Well, this weekend the Global Ubuntu Bugjam kicks off, with Bug Jams happening all around the world including Chile, Ecuador, Nicaragua, PerÃº, Puerto Rico, California, Chicago, Michigan, Michigan, Maryland, Massachusetts, Portland, Seattle, Venezuela, India, Thailand, France, Germany and the United Kingdom.
I am hugely proud of everyone involved in organising their local bug jams as part of the wider global bug jam, and I am really proud of my good friend and compadre, Daniel Holbach for pulling many of these threads together to coordinate everything. You folks are gonna have a blast this weekend – getting together, fixing bugs, having a great time and helping free software. Kick arse.
You may have noticed that we tend to harp on quite a lot about Bug Jams and Packaging Jams. Part of the reason for this is that we really firmly believe in onsite learning. Every release cycle I sit down with the team and we assess the entire timeline of contributor interaction – we look at what happens from when someone expresses an interest in contributing to Ubuntu, right up to them being a core contributor. We try to assess and map the different types of interaction that occur between these two points and use this as a basis for building strong community. A key element here is self education – helping the community to educate themselves in different ways. This not only involves skills education but also process education – helping our community get a good idea of how things work. This is why Bug Jams are so good – they help people get used to fixing bugs and watching other people fixing bugs. Packaging jams are more about skills education – showing people how they can package up applications for Ubuntu, and how it works.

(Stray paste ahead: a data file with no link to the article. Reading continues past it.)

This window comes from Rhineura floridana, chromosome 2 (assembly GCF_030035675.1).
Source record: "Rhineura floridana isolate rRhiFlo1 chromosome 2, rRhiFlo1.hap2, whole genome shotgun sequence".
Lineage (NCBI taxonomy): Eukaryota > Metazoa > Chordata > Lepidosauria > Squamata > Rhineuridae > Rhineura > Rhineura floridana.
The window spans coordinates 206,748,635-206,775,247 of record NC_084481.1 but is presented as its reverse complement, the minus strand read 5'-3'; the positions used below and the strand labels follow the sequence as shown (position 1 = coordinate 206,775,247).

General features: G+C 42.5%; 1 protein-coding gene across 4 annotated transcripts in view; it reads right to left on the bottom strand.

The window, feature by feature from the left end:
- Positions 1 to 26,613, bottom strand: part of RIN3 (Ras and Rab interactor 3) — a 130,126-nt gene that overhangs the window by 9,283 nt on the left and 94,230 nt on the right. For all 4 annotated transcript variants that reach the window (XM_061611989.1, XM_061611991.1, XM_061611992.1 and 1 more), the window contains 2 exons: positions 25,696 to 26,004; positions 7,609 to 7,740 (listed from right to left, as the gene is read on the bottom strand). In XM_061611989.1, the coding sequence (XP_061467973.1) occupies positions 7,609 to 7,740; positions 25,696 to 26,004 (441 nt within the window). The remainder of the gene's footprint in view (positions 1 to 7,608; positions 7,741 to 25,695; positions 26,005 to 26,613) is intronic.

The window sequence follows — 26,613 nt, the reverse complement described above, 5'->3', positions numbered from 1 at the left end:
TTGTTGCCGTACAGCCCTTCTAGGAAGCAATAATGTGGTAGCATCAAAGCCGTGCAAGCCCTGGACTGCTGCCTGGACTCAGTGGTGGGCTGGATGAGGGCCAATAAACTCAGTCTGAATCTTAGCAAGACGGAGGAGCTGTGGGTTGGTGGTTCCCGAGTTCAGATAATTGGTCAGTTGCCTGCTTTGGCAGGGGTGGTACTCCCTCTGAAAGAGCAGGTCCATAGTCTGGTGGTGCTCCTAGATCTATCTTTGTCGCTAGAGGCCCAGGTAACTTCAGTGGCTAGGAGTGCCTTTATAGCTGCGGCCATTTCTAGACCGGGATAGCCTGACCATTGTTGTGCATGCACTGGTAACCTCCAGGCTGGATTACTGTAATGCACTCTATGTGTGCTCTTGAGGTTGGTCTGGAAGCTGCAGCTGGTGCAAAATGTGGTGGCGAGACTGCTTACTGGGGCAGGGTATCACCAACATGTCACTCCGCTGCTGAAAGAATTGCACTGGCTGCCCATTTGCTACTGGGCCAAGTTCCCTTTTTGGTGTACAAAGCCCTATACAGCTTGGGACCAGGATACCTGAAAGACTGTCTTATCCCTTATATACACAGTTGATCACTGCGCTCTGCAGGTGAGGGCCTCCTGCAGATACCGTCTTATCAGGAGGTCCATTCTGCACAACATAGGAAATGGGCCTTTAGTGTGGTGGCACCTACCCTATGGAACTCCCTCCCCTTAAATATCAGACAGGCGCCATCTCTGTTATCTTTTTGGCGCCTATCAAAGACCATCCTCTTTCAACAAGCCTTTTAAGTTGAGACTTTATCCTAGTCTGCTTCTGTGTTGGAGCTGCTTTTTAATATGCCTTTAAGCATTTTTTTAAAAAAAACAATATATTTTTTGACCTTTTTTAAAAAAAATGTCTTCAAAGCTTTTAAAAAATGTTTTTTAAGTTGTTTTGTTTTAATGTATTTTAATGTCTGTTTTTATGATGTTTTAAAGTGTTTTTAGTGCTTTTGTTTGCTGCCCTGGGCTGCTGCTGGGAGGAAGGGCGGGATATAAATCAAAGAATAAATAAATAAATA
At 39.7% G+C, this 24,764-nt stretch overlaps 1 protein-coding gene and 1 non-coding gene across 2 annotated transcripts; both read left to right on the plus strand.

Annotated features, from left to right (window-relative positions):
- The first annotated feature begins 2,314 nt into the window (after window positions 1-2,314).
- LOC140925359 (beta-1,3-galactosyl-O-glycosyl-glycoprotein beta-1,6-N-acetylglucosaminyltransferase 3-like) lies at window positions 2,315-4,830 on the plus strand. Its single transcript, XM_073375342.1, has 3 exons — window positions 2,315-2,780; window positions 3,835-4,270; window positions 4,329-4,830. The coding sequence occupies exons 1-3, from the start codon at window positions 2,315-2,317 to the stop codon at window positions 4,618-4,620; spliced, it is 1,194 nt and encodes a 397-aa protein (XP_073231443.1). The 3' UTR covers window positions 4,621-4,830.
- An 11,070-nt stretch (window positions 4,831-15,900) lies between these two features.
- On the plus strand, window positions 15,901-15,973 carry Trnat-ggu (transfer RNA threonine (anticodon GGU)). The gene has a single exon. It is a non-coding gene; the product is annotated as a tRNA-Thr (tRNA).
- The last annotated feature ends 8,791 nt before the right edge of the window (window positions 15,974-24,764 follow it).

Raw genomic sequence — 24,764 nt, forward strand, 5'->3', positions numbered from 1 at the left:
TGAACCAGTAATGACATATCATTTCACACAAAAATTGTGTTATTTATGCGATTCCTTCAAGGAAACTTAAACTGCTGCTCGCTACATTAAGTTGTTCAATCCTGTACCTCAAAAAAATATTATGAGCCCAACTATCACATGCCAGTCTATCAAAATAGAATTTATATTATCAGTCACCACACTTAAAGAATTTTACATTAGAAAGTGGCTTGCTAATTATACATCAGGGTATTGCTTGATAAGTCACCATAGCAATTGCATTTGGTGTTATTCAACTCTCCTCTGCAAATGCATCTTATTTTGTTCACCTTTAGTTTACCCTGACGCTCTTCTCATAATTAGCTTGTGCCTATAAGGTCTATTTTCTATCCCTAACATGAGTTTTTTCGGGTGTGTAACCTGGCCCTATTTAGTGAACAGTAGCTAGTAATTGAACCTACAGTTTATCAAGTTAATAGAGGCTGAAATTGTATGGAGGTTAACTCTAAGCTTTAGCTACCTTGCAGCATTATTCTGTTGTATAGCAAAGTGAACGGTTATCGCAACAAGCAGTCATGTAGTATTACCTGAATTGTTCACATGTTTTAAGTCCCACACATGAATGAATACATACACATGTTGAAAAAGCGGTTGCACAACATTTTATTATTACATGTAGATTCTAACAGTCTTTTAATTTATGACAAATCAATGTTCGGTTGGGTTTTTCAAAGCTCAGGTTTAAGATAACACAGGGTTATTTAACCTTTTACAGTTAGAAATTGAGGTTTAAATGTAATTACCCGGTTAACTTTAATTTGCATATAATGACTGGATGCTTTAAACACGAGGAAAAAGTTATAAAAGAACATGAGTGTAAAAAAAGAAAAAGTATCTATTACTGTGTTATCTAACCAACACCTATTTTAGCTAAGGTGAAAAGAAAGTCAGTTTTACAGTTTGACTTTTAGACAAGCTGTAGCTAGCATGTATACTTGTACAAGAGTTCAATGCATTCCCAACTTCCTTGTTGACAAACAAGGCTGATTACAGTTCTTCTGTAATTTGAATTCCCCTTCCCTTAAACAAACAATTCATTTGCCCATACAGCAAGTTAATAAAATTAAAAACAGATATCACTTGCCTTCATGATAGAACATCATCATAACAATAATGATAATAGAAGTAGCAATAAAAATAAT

The simple fact is that getting people in the same room to do something is a lot more fun than not being in the same room. Add to that mix a supply of drinks and snacks, and it is a recipe for a good time and a sure-fire formula for helping free software rock the world that little bit more. It is tempting to assume that because we are all so used to online collaboration that we should just expect it in all forms of collaboration and discount the benefits of face-to-face time. Generating some face-to-face time is important not only because it helps people more visibly interact – hovering over computers, pointing, drawing things on pieces of paper and chatting, but it also gives people a chance to reconnect important bonds. People, lets not forget we are people, and we love to hang out, be it in a pub, a restaurant, a conference or a bug jam. With over 170 Ubuntu LoCo Teams, we have a huge amount of hanging out potential.
So, my Ubuntu friends, have a wonderful time this weekend, kick the arse of some of those pesky bugs, and do let me know how you enjoy your bug jams – I look forward to hearing your stories.